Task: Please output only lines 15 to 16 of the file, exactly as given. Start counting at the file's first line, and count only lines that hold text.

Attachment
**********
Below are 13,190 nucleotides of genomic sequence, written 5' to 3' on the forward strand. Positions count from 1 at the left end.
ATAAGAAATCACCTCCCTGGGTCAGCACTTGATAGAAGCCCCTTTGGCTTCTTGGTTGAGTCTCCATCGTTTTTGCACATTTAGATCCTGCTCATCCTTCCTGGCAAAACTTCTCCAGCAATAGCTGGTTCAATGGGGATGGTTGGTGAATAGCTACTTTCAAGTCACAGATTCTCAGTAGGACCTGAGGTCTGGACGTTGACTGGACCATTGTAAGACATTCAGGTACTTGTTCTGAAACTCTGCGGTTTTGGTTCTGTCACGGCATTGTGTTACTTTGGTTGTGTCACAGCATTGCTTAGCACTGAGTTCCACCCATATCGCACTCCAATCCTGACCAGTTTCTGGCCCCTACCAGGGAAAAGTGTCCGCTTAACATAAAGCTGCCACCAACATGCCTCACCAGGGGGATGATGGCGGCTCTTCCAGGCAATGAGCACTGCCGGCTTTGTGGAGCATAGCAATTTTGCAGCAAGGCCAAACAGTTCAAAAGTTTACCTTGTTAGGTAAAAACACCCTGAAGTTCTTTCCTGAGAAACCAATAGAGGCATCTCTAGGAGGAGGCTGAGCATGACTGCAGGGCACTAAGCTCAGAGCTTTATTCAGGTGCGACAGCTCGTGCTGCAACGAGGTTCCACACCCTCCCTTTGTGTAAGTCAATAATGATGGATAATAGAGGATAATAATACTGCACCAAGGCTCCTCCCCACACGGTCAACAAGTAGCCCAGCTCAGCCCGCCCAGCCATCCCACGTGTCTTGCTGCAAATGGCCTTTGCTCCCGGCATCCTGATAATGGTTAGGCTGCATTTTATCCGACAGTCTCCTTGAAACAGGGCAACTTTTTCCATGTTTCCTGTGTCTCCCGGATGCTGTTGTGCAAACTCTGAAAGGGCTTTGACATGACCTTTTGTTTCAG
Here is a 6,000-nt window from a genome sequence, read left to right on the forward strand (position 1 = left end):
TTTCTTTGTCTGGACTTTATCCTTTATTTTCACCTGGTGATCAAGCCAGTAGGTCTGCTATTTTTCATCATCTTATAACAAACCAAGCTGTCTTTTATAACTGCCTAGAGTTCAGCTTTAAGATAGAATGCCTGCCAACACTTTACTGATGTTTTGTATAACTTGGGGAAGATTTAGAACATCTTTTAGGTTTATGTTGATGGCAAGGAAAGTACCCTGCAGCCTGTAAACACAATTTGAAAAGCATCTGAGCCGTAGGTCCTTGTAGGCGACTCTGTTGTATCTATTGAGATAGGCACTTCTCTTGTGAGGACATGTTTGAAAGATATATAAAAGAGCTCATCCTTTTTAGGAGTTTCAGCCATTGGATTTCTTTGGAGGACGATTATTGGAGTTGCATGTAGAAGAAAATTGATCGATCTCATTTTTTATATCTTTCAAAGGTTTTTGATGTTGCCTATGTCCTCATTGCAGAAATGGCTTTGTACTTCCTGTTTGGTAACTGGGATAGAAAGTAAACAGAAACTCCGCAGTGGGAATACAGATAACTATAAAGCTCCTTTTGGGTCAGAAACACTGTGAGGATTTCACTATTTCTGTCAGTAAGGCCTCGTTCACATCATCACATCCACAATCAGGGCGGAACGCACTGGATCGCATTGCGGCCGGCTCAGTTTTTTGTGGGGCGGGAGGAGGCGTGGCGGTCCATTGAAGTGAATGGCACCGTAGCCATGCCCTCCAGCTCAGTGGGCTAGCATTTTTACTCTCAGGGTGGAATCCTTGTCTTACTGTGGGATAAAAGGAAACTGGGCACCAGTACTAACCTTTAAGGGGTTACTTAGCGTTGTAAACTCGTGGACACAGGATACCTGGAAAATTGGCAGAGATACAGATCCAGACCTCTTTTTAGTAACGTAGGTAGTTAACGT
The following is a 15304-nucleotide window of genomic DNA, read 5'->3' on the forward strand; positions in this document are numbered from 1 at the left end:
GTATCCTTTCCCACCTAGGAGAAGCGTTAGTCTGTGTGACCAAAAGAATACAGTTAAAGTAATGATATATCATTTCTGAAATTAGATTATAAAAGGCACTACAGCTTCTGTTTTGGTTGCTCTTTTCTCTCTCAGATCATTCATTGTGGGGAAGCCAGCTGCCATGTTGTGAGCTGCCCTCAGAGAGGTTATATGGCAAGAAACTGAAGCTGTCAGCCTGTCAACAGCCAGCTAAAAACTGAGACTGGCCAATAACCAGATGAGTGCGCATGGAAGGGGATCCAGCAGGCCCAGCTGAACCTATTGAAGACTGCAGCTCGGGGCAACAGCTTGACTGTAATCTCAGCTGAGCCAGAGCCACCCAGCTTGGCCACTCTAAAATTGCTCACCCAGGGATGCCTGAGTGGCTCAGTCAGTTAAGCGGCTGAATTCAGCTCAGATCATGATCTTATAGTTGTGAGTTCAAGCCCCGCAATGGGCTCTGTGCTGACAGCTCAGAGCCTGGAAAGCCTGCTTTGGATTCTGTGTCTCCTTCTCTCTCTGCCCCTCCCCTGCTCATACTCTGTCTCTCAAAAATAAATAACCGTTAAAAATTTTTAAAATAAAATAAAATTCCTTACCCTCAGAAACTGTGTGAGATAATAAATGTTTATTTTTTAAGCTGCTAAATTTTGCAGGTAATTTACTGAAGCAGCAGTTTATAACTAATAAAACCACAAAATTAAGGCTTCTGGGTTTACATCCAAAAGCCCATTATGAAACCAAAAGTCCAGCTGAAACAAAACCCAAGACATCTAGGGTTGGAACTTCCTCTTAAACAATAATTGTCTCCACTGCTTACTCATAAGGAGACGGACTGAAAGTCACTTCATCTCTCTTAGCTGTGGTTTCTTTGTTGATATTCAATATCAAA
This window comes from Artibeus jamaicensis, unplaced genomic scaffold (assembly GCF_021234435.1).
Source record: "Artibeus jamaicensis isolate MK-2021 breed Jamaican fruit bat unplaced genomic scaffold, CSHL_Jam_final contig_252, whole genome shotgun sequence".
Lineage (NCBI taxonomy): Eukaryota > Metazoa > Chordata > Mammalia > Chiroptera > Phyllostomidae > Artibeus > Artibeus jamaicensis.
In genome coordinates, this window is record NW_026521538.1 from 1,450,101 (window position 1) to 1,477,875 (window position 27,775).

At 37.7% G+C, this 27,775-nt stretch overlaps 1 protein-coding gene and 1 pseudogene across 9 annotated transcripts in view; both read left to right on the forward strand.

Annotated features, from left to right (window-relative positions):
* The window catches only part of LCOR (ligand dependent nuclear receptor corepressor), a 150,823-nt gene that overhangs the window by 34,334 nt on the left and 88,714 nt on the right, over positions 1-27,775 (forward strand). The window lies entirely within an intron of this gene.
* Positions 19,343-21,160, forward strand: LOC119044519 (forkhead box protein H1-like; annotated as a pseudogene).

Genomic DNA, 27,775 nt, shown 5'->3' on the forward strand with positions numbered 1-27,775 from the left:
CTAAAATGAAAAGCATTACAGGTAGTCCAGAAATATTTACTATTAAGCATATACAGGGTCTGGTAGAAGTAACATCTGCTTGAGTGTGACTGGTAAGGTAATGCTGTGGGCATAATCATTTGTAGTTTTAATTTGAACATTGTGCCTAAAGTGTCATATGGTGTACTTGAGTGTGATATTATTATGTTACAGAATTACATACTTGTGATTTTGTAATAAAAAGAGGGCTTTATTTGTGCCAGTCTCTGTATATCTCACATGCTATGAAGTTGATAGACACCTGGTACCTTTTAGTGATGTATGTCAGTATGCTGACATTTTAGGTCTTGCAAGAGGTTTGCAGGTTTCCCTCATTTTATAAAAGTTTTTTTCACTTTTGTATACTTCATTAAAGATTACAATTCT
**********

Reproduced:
Genomic DNA, 27,775 nt, shown 5'->3' on the forward strand with positions numbered 1-27,775 from the left:
CTAAAATGAAAAGCATTACAGGTAGTCCAGAAATATTTACTATTAAGCATATACAGGGTCTGGTAGAAGTAACATCTGCTTGAGTGTGACTGGTAAGGTAATGCTGTGGGCATAATCATTTGTAGTTTTAATTTGAACATTGTGCCTAAAGTGTCATATGGTGTACTTGAGTGTGATATTATTATGTTACAGAATTACATACTTGTGATTTTGTAATAAAAAGAGGGCTTTATTTGTGCCAGTCTCTGTATATCTCACATGCTATGAAGTTGATAGACACCTGGTACCTTTTAGTGATGTATGTCAGTATGCTGACATTTTAGGTCTTGCAAGAGGTTTGCAGGTTTCCCTCATTTTATAAAAGTTTTTTTCACTTTTGTATACTTCATTAAAGATTACAATTCT